1. I started work at Kemsley House, Withy Grove Press, in the summer of 1961 as a printer and bookbinder I have wonderful memories of my time there I was no stranger to the old place as my mother use to take me to work with her during my school holidays she worked in the canteen her name was Ann she use to take the trolly round in the afternoons, I don’t think there was a room in the old place that I hadn’t been in, even now I write chapters of my time made in Dagenham had nothing on us all, I even took over as MOC when Edith Johnson retired. Sadly I loss track of Les Byers from the print room when friends reunited folded
      Susan Baker (nee DUNN)

      1. Hi Susan, Glad you enjoyed the pics. M.o.C – a thankless task, but plenty of time off work for meetings (that’s my experience as an ex- F.o.C.). Lets hope Les Byers spots the article and makes contact.

        1. Hi there. My dad was FOC at wythy grove Manchester for many years. Love it if someone remembered him or had an photos…. Neil Boardman

        1. I certainly do remember Rose in the canteen I went to work with my Mother during school holidays in the canteen I knew them all
          My Mother was Ann

  3. I was a Lino op from 1968 to 1979. My name is John Keefe (also known as Monkey!). Just wondering if anyone out there was employed at Thomson House at the same time as me? I left to go to the Daily Express and Daily Star.

  4. My mam Carole Gibson worked there from being 15 so probably from 1960 and left in 1973 on maternity leave. Heard so many stories sounds like it was a great place to work. Her boss was Mr Judd 👍

  5. My Dad, Dave Wilson, worked at Thomson House on the linotype in the late 70’s and early 80’s. Sounded like it was a great place to work and i know he missed it when he left to go the Telegraph in Trafford Park. Thanks for posting the photos. Takes me back to when I was a kid and he showed me around.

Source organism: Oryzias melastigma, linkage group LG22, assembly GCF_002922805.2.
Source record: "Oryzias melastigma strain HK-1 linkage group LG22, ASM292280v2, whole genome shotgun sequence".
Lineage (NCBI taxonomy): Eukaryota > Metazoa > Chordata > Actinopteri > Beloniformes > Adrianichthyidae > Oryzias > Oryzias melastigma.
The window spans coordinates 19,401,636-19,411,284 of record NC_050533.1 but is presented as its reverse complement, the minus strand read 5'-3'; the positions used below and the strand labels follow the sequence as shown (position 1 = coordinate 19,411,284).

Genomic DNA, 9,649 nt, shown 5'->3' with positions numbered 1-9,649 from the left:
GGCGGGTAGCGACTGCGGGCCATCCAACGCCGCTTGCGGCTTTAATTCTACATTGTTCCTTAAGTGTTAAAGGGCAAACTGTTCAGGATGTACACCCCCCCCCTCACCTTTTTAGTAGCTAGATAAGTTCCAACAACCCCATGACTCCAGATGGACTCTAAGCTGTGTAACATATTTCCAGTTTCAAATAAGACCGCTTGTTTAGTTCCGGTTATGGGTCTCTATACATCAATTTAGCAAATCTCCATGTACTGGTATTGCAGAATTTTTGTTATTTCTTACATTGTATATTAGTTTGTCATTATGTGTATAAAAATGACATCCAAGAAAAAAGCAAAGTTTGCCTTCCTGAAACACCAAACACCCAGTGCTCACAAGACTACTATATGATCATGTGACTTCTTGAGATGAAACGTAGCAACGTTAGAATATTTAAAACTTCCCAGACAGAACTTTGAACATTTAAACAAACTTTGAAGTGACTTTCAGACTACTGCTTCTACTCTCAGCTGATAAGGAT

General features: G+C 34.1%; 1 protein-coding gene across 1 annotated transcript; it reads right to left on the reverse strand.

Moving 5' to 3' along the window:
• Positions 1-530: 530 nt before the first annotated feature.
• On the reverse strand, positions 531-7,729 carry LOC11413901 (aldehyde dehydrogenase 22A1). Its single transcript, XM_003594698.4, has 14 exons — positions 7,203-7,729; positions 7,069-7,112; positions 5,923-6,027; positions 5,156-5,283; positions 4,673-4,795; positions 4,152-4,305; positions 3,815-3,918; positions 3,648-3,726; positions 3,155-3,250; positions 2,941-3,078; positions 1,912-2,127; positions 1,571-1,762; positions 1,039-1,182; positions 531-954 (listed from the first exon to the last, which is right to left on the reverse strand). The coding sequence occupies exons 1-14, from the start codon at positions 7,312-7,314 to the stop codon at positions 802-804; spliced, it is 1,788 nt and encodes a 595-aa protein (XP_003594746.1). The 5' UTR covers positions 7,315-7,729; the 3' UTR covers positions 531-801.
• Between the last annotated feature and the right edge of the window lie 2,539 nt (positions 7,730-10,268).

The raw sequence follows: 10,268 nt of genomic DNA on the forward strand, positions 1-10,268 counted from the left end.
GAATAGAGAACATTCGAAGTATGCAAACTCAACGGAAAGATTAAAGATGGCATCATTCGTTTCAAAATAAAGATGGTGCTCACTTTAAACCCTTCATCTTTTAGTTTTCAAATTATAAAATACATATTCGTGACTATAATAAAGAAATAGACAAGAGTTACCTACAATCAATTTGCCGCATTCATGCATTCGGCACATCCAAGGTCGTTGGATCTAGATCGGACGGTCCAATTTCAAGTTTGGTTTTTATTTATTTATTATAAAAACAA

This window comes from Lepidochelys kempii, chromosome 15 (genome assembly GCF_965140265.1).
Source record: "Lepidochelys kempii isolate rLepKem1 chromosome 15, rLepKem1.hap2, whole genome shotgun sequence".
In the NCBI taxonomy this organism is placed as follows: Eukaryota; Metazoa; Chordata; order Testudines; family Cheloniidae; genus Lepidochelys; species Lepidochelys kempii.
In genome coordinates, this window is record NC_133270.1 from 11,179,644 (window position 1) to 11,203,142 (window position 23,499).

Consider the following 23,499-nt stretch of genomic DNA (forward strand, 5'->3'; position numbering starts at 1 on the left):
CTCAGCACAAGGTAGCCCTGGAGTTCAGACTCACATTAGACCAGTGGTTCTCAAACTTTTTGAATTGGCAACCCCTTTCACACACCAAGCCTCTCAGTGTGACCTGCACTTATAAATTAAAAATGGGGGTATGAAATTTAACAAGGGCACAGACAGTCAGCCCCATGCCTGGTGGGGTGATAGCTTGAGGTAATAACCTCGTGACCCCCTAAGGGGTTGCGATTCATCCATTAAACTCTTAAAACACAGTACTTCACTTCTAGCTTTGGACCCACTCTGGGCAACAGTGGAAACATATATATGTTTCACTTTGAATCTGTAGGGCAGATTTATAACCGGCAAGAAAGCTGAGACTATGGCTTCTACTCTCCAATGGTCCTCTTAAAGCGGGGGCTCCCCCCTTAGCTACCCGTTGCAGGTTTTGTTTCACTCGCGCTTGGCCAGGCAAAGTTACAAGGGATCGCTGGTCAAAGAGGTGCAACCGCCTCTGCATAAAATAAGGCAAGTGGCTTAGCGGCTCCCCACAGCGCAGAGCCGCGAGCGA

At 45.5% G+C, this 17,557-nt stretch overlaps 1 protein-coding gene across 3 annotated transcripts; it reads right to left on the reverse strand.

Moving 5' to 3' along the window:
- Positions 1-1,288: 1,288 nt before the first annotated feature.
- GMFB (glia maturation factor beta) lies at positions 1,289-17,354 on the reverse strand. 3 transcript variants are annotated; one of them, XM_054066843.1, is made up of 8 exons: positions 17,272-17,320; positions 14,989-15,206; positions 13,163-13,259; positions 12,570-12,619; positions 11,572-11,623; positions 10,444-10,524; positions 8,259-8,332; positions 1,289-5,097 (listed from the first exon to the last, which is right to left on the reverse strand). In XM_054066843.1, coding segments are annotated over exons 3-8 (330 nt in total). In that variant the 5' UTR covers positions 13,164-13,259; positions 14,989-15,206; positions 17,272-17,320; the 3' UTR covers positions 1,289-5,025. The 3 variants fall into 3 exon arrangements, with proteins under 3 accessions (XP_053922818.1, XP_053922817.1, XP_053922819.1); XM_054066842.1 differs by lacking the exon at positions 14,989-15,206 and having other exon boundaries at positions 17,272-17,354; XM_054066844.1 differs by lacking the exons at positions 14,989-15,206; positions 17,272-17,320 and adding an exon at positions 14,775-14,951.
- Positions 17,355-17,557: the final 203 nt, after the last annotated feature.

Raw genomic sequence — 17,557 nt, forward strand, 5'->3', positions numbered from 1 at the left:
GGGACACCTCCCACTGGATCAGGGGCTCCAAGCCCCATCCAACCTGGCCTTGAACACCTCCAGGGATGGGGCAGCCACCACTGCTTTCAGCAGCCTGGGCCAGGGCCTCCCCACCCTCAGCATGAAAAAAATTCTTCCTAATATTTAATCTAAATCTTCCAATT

1. Hi Rich. My dad (late) worked on the presses and as FoC at the same time as your dad. And then they moved to Oldham.

  6. Hi. I was an apprentice compositor at Withy Grove Press along with Paul Bailey who was slightly younger than me. Great photos Paul invokogreat memories. Started my 5-Year apprenticeship in August 1970. I used to do 2 hours overtime most nights except Friday and all day Saturday and some Sunday mornings. Loved working there. Worked last couple of years on Monotype keyboard. Then moved upstairs on the newspapers working on a Linotype machine. Moved to Manchester Evening News until redundancy. Started own print business with partner in Deeside. Then bought out by typesetting company in Newton-le-Willows where I relocated and became Production Manager. After 7-8 years again redundant and started digital print business with one of my sons. Now retired but remember fondly the heady days at Withy Grove.

    1. It was the best of times. Made some great friends, still in touch with some. Very fond memories of Thomson House, from Withy Grove Press, Racing-Up-To Date to working on nights on the Nationals. These photographs bring back fond memories of the golden days in my working life. Thank you so much Paul and good to hear from Ken Tetlow.